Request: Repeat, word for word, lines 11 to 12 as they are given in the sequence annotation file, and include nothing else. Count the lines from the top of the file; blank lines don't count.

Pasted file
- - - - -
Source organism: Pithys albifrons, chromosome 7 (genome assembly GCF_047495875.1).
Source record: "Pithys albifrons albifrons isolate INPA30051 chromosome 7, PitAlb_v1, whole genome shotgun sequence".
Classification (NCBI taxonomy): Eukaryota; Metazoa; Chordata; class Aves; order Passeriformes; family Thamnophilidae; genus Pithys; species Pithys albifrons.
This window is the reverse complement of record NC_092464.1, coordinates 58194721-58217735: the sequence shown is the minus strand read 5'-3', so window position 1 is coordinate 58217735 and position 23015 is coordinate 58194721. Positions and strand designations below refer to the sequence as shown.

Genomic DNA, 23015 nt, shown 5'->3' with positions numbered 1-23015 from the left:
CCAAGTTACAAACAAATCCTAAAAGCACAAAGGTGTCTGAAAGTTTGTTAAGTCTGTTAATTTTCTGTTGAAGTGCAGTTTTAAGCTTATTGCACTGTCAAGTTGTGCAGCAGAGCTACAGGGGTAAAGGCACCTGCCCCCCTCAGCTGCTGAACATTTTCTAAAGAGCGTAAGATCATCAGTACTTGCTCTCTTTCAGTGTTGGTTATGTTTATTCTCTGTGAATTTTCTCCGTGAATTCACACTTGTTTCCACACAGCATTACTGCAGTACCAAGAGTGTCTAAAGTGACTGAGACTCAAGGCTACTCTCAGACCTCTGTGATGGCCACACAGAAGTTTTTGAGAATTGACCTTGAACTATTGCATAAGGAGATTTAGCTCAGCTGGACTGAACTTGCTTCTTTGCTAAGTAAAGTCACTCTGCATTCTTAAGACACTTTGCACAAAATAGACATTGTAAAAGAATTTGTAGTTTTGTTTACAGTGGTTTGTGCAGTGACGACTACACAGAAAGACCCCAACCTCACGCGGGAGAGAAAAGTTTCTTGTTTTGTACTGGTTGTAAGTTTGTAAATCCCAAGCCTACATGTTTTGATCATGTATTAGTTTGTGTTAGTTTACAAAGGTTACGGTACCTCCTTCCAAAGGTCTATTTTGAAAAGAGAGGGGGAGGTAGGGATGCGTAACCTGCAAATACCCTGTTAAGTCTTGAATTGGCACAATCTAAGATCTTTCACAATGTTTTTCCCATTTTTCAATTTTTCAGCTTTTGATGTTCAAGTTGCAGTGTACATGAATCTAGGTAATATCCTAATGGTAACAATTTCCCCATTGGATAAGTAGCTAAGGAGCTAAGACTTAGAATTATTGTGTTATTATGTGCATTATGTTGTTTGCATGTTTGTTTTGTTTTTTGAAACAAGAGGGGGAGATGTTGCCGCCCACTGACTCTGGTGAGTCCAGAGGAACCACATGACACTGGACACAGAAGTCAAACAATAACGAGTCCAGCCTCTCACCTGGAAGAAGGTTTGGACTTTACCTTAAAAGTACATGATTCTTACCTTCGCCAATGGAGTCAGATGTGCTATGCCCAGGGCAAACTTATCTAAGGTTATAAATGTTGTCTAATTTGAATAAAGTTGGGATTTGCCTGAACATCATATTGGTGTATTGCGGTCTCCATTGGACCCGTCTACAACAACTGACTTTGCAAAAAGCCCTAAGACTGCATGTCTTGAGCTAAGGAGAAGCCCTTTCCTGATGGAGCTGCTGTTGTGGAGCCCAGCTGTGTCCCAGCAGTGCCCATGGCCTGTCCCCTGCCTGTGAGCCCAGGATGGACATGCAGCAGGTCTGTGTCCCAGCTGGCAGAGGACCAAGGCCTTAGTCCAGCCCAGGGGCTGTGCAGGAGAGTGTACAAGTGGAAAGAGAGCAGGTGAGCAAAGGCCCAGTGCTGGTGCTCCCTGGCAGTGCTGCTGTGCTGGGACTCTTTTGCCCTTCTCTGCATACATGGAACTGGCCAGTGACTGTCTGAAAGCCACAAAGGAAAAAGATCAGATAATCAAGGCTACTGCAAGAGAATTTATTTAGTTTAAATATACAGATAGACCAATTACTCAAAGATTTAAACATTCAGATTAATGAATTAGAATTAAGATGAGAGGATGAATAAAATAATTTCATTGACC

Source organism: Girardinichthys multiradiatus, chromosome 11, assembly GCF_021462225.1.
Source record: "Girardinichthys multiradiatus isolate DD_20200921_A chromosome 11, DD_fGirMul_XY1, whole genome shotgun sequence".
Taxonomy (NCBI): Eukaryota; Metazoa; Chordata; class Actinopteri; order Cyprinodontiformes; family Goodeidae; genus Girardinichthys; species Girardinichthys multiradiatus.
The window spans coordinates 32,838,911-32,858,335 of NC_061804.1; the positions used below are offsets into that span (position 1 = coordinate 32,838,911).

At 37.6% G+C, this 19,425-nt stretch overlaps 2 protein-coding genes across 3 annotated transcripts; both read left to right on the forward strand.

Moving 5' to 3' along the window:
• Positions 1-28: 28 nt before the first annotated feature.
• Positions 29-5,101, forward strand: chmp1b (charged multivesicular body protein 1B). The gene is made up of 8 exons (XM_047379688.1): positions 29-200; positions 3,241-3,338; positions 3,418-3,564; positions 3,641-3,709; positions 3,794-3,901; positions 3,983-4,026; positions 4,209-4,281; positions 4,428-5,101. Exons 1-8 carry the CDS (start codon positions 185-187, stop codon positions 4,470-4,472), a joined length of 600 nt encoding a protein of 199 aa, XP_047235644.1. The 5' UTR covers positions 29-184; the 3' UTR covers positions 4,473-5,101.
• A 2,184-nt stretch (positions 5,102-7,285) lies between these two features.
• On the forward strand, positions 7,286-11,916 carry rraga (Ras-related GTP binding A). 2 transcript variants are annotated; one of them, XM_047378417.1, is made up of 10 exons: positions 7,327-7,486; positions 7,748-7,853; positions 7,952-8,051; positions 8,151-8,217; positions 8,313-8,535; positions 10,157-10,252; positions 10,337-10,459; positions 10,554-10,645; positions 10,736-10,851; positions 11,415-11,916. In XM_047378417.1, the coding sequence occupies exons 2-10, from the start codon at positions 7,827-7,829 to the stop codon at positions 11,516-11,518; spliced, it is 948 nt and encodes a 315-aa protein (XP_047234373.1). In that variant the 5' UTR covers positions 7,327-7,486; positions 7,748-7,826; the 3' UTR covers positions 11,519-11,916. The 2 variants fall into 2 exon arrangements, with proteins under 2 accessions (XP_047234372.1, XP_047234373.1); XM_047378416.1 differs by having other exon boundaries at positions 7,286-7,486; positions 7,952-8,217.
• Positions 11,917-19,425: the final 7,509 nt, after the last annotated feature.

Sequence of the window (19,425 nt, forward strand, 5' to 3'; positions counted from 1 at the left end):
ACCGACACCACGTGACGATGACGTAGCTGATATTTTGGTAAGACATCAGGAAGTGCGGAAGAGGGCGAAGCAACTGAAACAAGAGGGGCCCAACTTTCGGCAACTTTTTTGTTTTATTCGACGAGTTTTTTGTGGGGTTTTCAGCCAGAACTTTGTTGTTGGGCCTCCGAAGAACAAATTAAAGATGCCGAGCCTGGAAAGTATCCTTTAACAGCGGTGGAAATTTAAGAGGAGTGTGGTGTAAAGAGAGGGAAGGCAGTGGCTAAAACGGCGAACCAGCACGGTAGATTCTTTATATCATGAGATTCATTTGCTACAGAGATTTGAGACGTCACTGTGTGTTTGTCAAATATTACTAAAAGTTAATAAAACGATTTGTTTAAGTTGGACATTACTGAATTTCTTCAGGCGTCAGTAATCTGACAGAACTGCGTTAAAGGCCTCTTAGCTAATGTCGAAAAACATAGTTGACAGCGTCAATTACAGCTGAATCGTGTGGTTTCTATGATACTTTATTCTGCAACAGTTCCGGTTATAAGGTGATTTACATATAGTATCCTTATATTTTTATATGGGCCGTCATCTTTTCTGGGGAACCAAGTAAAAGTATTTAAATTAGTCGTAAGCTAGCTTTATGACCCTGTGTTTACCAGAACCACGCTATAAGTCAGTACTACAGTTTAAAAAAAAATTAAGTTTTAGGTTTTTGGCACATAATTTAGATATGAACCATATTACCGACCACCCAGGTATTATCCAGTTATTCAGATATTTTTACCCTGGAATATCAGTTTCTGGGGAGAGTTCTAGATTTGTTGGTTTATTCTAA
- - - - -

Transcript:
At 37.6% G+C, this 19,425-nt stretch overlaps 2 protein-coding genes across 3 annotated transcripts; both read left to right on the forward strand.

Moving 5' to 3' along the window: